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Groups Launch Court Challenge to Stop Obama Assassination of U.S. Citizen  

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Interview with Jonathan Manes, legal fellow with the American Civil Liberties Union's National Security Project,
conducted by Scott Harris

assassination In testimony before Congress in February, President Obama's director of national intelligence, Admiral Dennis Blair, declared that the president reserves the right to have the CIA carry out assassinations against U.S. citizens who are engaged in terrorist activity. His comments before the House Intelligence Committee were directed at Anwar al-Awlaki, a U.S. citizen who is thought to be living in Yemen. Al-Awlaki, who was born in Las Cruces new Mexico, is accused of being a leader in al-Qaeda, whose sermons were attended by three of the 9-11 hijackers. Fort Hood shooter Nidal Malik Hasan and the failed "Christmas Day bomber" Umar Farouk Abdulmutallab both say they met with, and were inspired and/or trained by al-Awlaki.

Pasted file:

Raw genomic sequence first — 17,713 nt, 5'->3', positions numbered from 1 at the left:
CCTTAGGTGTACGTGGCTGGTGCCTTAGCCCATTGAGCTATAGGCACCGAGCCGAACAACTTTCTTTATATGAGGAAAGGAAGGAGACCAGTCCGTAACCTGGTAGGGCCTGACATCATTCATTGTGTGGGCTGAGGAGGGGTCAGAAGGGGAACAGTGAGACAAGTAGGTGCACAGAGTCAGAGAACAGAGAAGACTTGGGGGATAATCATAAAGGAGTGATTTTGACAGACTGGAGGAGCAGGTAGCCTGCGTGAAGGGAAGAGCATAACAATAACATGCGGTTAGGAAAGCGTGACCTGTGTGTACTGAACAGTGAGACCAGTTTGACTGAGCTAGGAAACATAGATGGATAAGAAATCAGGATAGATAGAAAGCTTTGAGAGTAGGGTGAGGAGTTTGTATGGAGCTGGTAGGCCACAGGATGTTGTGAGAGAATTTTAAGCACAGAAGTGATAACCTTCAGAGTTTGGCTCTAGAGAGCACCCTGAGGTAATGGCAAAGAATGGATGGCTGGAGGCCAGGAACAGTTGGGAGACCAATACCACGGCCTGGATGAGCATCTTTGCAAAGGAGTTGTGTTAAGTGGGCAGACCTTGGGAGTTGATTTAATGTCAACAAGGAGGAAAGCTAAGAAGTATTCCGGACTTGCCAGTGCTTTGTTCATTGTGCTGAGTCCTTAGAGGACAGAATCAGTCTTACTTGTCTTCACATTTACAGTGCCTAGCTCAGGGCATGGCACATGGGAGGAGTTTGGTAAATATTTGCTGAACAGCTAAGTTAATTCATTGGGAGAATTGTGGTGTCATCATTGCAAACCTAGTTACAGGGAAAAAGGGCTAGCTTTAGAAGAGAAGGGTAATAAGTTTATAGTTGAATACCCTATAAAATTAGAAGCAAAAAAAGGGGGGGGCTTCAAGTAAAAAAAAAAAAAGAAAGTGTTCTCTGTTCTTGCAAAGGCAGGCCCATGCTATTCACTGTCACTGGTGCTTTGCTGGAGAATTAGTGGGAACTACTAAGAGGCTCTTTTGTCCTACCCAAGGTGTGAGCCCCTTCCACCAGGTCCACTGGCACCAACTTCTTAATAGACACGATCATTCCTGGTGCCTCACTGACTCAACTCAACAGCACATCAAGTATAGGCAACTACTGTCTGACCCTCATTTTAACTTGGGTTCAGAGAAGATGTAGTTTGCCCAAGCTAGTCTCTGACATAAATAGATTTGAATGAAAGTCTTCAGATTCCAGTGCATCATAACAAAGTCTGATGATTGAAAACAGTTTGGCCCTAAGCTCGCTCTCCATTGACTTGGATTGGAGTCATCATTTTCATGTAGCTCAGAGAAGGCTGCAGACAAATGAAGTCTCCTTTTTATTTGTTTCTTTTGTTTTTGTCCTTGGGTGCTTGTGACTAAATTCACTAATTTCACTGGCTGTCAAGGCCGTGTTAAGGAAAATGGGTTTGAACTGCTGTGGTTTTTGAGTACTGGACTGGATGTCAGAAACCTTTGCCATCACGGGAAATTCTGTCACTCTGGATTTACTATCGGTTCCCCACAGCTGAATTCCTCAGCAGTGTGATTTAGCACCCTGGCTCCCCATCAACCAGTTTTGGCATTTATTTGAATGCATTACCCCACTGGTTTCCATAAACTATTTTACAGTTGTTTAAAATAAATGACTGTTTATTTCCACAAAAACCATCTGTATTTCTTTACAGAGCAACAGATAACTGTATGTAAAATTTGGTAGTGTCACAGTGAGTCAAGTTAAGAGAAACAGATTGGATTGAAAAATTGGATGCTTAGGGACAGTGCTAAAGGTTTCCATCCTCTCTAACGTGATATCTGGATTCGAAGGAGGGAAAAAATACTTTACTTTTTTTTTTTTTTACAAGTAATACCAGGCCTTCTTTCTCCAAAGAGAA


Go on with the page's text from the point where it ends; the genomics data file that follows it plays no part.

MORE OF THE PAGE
During the first week of August, the American Civil Liberties Union and the Center for Constitutional Rights filed a lawsuit against the U.S. Treasury Department's Office of Foreign Assets Control to obtain a license which is required under federal regulations to represent anyone named as a "specially designated global terrorist," which al-Awlaki was about two weeks after his father Nasser, retained the ACLU and Center for Constitutional Rights to represent him in an effort to stop the government's "targeted killing."

The Treasury Department responded to the suit by granting the license on Aug. 4, clearing the way for the two groups to seek a federal court injunction preventing the Obama administration from assassinating al-Awlaki without due process of law. Between The Lines' Scott Harris spoke with Jonathan Manes, a legal fellow with the American Civil Liberties Union's National Security Project. He explains the important precedents being established in the court challenge to the Obama administration's self-declared authority to assassinate U.S. citizens outside war zones without charge, trial or any constitutional checks and balances.

For more information on the lawsuit, call the ACLU at (202) 457-0800 or visit the websites www.aclu.org and www.ccrjustice.org

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